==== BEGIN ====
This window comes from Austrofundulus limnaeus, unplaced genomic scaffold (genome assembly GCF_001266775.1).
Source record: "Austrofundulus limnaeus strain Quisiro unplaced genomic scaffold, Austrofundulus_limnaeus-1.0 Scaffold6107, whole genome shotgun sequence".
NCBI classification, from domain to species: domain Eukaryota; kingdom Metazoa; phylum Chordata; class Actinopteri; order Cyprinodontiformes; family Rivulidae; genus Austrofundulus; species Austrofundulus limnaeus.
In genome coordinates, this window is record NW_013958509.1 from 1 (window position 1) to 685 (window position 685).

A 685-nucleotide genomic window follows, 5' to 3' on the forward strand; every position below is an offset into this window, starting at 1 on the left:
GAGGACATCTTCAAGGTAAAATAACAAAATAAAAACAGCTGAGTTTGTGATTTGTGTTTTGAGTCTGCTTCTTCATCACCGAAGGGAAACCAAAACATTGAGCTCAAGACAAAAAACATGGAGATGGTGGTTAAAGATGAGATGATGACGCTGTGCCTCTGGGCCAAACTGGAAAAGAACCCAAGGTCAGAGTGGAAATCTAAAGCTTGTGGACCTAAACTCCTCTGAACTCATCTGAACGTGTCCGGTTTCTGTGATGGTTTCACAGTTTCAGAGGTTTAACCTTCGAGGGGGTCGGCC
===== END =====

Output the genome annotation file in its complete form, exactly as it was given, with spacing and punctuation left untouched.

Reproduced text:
This window comes from Austrofundulus limnaeus, unplaced genomic scaffold (genome assembly GCF_001266775.1).
Source record: "Austrofundulus limnaeus strain Quisiro unplaced genomic scaffold, Austrofundulus_limnaeus-1.0 Scaffold6107, whole genome shotgun sequence".
NCBI classification, from domain to species: domain Eukaryota; kingdom Metazoa; phylum Chordata; class Actinopteri; order Cyprinodontiformes; family Rivulidae; genus Austrofundulus; species Austrofundulus limnaeus.
In genome coordinates, this window is record NW_013958509.1 from 1 (window position 1) to 685 (window position 685).

A 685-nucleotide genomic window follows, 5' to 3' on the forward strand; every position below is an offset into this window, starting at 1 on the left:
GAGGACATCTTCAAGGTAAAATAACAAAATAAAAACAGCTGAGTTTGTGATTTGTGTTTTGAGTCTGCTTCTTCATCACCGAAGGGAAACCAAAACATTGAGCTCAAGACAAAAAACATGGAGATGGTGGTTAAAGATGAGATGATGACGCTGTGCCTCTGGGCCAAACTGGAAAAGAACCCAAGGTCAGAGTGGAAATCTAAAGCTTGTGGACCTAAACTCCTCTGAACTCATCTGAACGTGTCCGGTTTCTGTGATGGTTTCACAGTTTCAGAGGTTTAACCTTCGAGGGGGTCGGCC